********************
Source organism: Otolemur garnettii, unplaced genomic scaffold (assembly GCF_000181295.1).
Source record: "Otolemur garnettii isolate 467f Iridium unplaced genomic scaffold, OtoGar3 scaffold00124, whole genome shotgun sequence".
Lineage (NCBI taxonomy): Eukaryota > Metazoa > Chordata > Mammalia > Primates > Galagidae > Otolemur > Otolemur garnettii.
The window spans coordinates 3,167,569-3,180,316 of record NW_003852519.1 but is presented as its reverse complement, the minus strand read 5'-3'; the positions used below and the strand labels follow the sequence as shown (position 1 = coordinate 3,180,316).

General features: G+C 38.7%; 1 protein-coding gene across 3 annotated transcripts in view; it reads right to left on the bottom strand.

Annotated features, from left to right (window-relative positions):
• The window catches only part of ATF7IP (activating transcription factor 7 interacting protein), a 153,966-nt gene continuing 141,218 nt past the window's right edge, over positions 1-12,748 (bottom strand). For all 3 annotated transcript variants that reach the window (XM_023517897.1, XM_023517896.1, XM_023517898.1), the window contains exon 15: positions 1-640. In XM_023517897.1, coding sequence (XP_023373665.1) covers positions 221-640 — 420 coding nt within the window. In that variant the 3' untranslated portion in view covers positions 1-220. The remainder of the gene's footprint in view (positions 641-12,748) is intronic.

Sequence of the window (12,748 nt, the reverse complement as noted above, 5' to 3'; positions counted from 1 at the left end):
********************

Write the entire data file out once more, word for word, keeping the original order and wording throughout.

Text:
Source organism: Otolemur garnettii, unplaced genomic scaffold (assembly GCF_000181295.1).
Source record: "Otolemur garnettii isolate 467f Iridium unplaced genomic scaffold, OtoGar3 scaffold00124, whole genome shotgun sequence".
Lineage (NCBI taxonomy): Eukaryota > Metazoa > Chordata > Mammalia > Primates > Galagidae > Otolemur > Otolemur garnettii.
The window spans coordinates 3,167,569-3,180,316 of record NW_003852519.1 but is presented as its reverse complement, the minus strand read 5'-3'; the positions used below and the strand labels follow the sequence as shown (position 1 = coordinate 3,180,316).

General features: G+C 38.7%; 1 protein-coding gene across 3 annotated transcripts in view; it reads right to left on the bottom strand.

Annotated features, from left to right (window-relative positions):
• The window catches only part of ATF7IP (activating transcription factor 7 interacting protein), a 153,966-nt gene continuing 141,218 nt past the window's right edge, over positions 1-12,748 (bottom strand). For all 3 annotated transcript variants that reach the window (XM_023517897.1, XM_023517896.1, XM_023517898.1), the window contains exon 15: positions 1-640. In XM_023517897.1, coding sequence (XP_023373665.1) covers positions 221-640 — 420 coding nt within the window. In that variant the 3' untranslated portion in view covers positions 1-220. The remainder of the gene's footprint in view (positions 641-12,748) is intronic.

Sequence of the window (12,748 nt, the reverse complement as noted above, 5' to 3'; positions counted from 1 at the left end):